February 2, 2007, - 10:55 am
By Debbie Schlussel
Echoes of the Sami Al-Arian and Zacarias Moussaoui trials.
The Justice Department is touting the fact that a jury in Chicago, yesterday, convicted former grocer Muhammad Salah and former Howard University professor Abdelhaleem Ashqar in a 3-month terror trial. But the fact is, the convictions are minor. The real news is that the jury acquitted both men, who funded HAMAS homicide bombers, of racketeering charges and that the men were only convicted of obstructing justice. (Ashqar was also found guilty of criminal contempt.)
Those charges are minor and for the men–who don’t have criminal records–we’ll see if they do any jailtime at all and how much.
The Justice Department really blew it. The case should have been a slam-dunk. Salah was found with $100,000 cash in Israel and admitted to being a HAMAS commander. Both men admitted they were moving money over there “for the Palestinian cause.” You know what that means.
More from The Washington Post:
The case provides the latest example of the difficulties faced by the Justice Department in its attempts to prosecute supporters of radical Palestinian organizations. In the Chicago case, prosecutors faced the additional challenge of trying to punish activities that occurred before Hamas was declared a terrorist organization by the U.S. government in 1995.
Salah, a U.S. citizen, was accused of helping funnel hundreds of thousands of dollars to militant groups in the West Bank and Gaza. He was captured by the Israelis with $100,000 cash in 1993 and allegedly confessed to being a Hamas military commander. Ashqar was alleged to have helped launder money and facilitate communications for Hamas.
Neither man denied he helped move money for Palestinian causes.
The problem is that Ashqar and Salah should have been tried long ago, as in before 1995, when the activity at issue occured, NOT 11 and 12 years later. FBI Special Agent Robert Wright investigated them in the early to late-1990s. Like FBI agent Harry Samit who begged the FBI and Justice Department to allow him to search Moussaoui’s hard drive, Wright constantly begged and pleaded with top FBI and Justice brass to go after Salah and Ashqar in court.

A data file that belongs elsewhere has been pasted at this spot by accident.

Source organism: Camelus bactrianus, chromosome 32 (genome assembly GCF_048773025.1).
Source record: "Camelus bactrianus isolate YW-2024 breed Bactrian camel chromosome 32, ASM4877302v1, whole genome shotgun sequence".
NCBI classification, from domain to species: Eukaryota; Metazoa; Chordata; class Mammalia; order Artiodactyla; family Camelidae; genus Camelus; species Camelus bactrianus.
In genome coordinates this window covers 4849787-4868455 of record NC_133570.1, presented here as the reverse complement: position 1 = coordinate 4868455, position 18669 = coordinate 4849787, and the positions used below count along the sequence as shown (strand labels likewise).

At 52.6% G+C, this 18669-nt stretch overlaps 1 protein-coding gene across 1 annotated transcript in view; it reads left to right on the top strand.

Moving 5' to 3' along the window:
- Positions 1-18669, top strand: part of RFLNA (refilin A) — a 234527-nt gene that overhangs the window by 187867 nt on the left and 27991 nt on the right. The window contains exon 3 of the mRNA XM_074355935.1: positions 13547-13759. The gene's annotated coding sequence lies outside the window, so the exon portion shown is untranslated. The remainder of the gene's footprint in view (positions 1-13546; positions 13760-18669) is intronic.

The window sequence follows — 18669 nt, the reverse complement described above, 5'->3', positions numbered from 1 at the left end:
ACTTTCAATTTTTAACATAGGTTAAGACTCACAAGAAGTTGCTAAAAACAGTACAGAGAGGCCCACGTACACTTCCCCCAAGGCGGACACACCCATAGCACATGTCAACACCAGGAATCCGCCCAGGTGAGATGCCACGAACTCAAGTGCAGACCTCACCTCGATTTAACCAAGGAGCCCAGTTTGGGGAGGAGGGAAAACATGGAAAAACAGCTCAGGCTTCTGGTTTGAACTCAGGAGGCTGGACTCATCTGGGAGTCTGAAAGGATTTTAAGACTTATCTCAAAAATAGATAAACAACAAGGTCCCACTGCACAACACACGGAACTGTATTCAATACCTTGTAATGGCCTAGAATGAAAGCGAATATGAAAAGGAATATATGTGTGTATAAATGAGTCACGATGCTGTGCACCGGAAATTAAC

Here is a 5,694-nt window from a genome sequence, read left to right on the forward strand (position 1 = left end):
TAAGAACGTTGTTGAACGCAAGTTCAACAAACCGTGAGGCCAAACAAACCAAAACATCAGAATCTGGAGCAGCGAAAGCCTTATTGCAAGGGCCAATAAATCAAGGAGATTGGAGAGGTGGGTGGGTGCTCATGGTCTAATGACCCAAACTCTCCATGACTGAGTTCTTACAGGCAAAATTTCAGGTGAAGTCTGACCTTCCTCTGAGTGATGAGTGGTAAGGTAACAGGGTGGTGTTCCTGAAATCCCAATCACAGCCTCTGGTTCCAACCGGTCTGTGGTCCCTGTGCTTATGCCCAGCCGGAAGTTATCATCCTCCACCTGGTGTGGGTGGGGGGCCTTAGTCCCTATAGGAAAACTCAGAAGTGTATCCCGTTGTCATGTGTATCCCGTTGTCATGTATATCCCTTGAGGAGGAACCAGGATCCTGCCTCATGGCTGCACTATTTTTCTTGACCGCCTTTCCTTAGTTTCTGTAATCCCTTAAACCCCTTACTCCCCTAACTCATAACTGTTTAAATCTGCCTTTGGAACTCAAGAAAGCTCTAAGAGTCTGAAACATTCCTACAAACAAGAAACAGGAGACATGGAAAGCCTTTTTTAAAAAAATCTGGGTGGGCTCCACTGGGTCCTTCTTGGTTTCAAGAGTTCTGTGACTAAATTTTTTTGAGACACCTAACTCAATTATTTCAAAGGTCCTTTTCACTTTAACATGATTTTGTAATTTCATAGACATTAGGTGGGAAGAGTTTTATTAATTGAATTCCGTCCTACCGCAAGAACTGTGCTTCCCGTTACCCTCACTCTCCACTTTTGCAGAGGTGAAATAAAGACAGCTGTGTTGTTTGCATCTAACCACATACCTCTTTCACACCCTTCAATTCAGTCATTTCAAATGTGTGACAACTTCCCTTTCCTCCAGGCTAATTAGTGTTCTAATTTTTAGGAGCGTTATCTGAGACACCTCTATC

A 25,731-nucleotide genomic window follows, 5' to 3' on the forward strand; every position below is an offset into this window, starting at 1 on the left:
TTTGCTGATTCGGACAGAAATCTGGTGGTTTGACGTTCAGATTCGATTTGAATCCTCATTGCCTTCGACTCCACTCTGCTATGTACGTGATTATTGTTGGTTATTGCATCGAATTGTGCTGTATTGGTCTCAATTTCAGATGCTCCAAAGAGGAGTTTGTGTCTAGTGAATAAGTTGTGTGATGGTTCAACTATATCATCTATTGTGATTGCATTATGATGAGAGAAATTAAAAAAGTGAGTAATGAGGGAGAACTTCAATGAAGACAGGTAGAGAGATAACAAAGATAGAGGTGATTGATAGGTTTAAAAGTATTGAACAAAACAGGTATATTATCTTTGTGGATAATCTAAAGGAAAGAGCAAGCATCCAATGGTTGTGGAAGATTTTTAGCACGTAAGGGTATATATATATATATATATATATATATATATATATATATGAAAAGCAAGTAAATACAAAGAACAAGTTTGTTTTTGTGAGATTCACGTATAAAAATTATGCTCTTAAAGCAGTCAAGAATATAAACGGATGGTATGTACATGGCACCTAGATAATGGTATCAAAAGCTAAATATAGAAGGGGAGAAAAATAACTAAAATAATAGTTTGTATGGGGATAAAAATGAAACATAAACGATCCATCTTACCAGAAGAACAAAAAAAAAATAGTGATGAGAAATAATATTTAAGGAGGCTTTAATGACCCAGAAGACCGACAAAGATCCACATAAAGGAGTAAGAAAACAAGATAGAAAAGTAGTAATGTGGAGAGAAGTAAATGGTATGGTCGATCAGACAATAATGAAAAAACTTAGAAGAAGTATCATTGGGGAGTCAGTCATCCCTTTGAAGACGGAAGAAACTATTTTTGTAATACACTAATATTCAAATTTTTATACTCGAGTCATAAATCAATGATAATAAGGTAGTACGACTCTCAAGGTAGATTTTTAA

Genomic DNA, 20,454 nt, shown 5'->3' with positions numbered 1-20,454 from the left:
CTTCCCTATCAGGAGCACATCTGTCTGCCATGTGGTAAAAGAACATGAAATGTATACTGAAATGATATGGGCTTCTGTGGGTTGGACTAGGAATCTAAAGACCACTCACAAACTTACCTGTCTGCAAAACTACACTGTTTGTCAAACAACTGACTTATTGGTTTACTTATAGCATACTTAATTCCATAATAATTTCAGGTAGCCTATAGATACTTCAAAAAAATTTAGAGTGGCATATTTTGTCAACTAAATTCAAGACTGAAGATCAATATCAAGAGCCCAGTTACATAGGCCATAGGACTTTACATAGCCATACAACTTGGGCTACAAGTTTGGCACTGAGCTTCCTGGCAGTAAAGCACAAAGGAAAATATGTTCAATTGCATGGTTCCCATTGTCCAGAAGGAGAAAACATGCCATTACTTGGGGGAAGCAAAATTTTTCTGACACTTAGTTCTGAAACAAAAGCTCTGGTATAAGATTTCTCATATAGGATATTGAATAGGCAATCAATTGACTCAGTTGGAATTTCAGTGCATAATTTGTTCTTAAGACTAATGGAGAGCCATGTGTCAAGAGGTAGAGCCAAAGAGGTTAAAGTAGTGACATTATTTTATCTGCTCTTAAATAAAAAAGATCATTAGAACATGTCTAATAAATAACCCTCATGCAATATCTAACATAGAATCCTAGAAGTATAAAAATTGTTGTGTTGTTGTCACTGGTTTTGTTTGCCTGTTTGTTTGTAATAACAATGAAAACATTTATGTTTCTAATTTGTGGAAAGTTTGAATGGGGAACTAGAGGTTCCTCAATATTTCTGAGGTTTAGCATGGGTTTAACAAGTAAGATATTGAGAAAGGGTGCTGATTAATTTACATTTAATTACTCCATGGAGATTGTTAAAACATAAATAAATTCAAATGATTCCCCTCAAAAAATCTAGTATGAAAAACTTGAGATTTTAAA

But, instead, the agency ignored Wright and disciplined him. Samit was also ignored, and his warnings of a hijacking plot and that American lives would be lost were ignored. We know what happened . . . 9/11. You’d think the FBI and Justice would have learned, but you’d be wrong. Wright warned that lives would be lost because Salah and Ashqar continued to walk free. He was right. Bombs went off in Israeli cafes and buses and bars and pizza shops, some of it as a result of money Salah and Ashqar laundered overseas.
The Justice Department only finally went after the two after Agent Wright and retired Agent John Vincent went on ABC News and ABC’s Primetime to complain. And it was too little, too late.
As time passes, it’s harder to convict. Right after 9/11 was the time to pursue these men, but John Ashcroft–who then headed Justice–hemmed and hawed. And look what we got.
An OJ-style jury–bored for three long months by incompetent USDOJ prosecutors who should know by now that you can’t take a quarter of a year to try a case in front of a post-MTV generation–acquitted terrorists of the most serious charges against them.
Will we ever learn? Will we ever treat terrorists as national security problems instead of OJ-jury fun and games?
Not if the Al-Arian, Moussaoui, and now Salah/Al-Ashqar trials are any indication. And they are. These trials are the rule, NOT the exception.
Tags: ABC, Abdelhaleem Ashqar, All Smiles, Chicago, Commander, Department of Justice, Federal Bureau of Investigation, Gaza, Hamas, Harry Samit, Howard University, Israel, John Ashcroft, John Vincent, military commander, MTV, Muhammad Salah, Primetime, Professor, Robert Wright, Special Agent, The Washington Post, U.S. government, United States, USD, West Bank, Zacarias Moussaoui